If you’re a small-town New Englander who was raised on folk and whose aunts and uncles actively protested the Vietnam War, your family probably holds off on unearthing those non-denominational winter tunes long enough to enjoy an annual listen of a folky Thanksgiving classic. If you meet none of the aforementioned criteria, chances are you’ve never heard of good old Arlo Guthrie’s Turkey Day tale, “Alice’s Restaurant Massacree.”
This half-spoken, half-sung story begins in small-town Western Massachusetts on Thanksgiving Day of 1965, when Arlo and his pal go to visit their friend, Alice, who lives in the bell tower of a church, just down the street from her restaurant. As a grand Thanksgiving gesture, the two gentlemen load all of the trash bags Alice has accumulated into the back of their truck and haul it to the town dump, which is closed for the holiday. As soon as they realize this, Arlo and his pal shrug and throw the mountain of trash over a cliff, then return to the church for-a-Thanksgiving- dinner-that-couldn’t-be-beat.
Arlo goes on to half-talk and half-sing the events that follow: His draft notice is found at the bottom of the garbage heap, he and his pal get arrested for littering, and it’s the most exciting crime to have taken place in their small town since God-knows-when.
Weeks later, Arlo is getting his physical examination for a war he doesn’t want any part in. His first examination is with the psychiatrist, for whom he performs a wild and dramatic soliloquy of:
“I wanna kill!! Kill!! I wanna see, I wanna see blood and gore and guts and veins in my teeth! Killll!! Killll!!”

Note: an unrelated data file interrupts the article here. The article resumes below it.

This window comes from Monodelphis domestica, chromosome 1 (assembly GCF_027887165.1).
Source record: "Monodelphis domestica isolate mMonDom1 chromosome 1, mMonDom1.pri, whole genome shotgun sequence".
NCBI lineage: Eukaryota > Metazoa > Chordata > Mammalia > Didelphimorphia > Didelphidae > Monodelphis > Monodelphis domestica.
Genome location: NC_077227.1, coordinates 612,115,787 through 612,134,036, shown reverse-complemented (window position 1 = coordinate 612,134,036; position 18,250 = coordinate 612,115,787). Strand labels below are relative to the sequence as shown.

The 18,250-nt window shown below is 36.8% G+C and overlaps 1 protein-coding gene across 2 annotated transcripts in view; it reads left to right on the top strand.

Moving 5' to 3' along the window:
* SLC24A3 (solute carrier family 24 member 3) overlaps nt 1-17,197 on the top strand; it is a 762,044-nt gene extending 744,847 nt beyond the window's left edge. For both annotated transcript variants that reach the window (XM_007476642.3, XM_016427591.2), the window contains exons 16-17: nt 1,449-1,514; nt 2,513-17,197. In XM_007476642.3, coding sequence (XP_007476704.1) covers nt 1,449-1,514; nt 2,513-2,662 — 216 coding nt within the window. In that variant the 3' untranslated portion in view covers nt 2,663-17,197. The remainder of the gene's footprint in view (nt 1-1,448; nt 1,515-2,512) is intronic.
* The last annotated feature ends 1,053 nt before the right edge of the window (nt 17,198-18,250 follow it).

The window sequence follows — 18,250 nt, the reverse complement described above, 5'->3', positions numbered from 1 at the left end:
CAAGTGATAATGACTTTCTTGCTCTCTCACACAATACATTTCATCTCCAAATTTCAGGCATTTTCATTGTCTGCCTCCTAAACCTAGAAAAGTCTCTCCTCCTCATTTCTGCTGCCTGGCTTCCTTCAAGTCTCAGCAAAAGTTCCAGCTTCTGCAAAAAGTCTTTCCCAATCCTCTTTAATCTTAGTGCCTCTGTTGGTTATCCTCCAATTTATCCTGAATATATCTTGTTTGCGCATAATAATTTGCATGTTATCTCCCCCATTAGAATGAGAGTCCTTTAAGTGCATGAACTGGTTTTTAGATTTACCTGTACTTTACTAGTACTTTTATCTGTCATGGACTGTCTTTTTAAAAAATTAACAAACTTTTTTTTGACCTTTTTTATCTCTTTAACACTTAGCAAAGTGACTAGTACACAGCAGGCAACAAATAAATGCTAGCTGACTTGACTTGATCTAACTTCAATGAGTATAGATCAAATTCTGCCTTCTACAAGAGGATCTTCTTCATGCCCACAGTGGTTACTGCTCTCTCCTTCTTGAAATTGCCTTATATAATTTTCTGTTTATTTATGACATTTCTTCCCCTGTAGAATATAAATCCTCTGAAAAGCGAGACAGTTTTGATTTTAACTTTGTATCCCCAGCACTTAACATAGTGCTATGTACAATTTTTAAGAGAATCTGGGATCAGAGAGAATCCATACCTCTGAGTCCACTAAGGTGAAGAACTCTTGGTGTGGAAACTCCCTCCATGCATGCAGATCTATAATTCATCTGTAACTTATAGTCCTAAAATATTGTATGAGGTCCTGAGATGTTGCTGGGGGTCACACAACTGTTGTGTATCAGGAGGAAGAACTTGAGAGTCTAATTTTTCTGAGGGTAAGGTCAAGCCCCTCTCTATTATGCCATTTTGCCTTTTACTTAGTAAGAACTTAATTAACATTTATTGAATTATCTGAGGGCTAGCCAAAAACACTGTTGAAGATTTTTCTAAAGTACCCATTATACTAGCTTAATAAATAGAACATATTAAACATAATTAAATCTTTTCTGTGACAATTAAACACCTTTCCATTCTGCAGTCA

After his well-rehearsed rampage does little to get him out of the first phase of screening—and after several more hours of questions and inspections—Arlo is asked a simple question:
“Have you ever been arrested?” Oh, has he!
Arlo delivers the most riveting performance of his young life in an effortlessly-strung-together, elaborate orchestra of a story, only to be interrupted by a follow-up question:
“Kid, did you ever go to court?” The orchestra of the elaborate continues.
Finally, Arlo is free to go.
Though “Alice’s Restaurant Massacree” is associated with Thanksgiving, it’s mostly about protesting and about being the voice of your generation when you feel like your country’s doing you wrong. Arlo Guthrie is urging his fellow Americans to walk into their physicals singing their own Alice’s Restaurant Massacree so that, if enough people do it, a movement can be born.
This song is a Thanksgiving classic not only because it has a refrain that is catchy as HECK and is heaps of fun for the whole family to hum along to, but because it’s relatable on so many levels. For the generation of my dad and his siblings, “Alice’s Restaurant Massacree” was extraordinarily relevant to their lives in small-town Massachusetts and to the year my uncle came home from his physical on Thanksgiving weekend with the news that he would not be going to Vietnam.
This eighteen-minute-long call for youths to speak out when we feel that something just isn’t right carries an eternally relevant message to our generation today. Like a toe-tapping time capsule of resistance.
The reason the song’s powerful message resonates so well is Arlo Guthrie’s zesty and comical delivery of his political spiel. He performs an elaborate one-man-show that fully embodies folk music. Complete with a simple chord progression, cheerful finger-picking, and a relatable story that can be carried through generations, “Alice’s Restaurant Massacree” is a quintessential piece of the history of American folk.
So this Thanksgiving, I urge you to listen to a holiday-appropriate jam and a half on the way to that Turkey (or Tofurkey) dinner. And if you really want to drown out the sound of political issues being debated in raised voices, I highly recommend you give the full album a listen.